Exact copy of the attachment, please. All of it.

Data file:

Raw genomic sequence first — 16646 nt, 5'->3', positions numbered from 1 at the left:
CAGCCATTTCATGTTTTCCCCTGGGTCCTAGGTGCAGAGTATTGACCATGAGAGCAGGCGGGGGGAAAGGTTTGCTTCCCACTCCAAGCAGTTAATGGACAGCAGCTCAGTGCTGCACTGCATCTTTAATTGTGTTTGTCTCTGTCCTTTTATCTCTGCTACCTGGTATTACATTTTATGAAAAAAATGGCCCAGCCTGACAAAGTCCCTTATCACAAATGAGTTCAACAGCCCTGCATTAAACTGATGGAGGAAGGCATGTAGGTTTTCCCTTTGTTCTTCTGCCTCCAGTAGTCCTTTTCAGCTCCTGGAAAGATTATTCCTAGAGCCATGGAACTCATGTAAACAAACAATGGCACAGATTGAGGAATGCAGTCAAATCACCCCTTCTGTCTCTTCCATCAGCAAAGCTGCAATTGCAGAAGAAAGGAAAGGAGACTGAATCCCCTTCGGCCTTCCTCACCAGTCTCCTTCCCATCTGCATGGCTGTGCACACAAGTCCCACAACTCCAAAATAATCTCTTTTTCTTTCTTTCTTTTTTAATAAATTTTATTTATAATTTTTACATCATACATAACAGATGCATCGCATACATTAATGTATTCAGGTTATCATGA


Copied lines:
Raw genomic sequence first — 16646 nt, 5'->3', positions numbered from 1 at the left:
CAGCCATTTCATGTTTTCCCCTGGGTCCTAGGTGCAGAGTATTGACCATGAGAGCAGGCGGGGGGAAAGGTTTGCTTCCCACTCCAAGCAGTTAATGGACAGCAGCTCAGTGCTGCACTGCATCTTTAATTGTGTTTGTCTCTGTCCTTTTATCTCTGCTACCTGGTATTACATTTTATGAAAAAAATGGCCCAGCCTGACAAAGTCCCTTATCACAAATGAGTTCAACAGCCCTGCATTAAACTGATGGAGGAAGGCATGTAGGTTTTCCCTTTGTTCTTCTGCCTCCAGTAGTCCTTTTCAGCTCCTGGAAAGATTATTCCTAGAGCCATGGAACTCATGTAAACAAACAATGGCACAGATTGAGGAATGCAGTCAAATCACCCCTTCTGTCTCTTCCATCAGCAAAGCTGCAATTGCAGAAGAAAGGAAAGGAGACTGAATCCCCTTCGGCCTTCCTCACCAGTCTCCTTCCCATCTGCATGGCTGTGCACACAAGTCCCACAACTCCAAAATAATCTCTTTTTCTTTCTTTCTTTTTTAATAAATTTTATTTATAATTTTTACATCATACATAACAGATGCATCGCATACATTAATGTATTCAGGTTATCATGA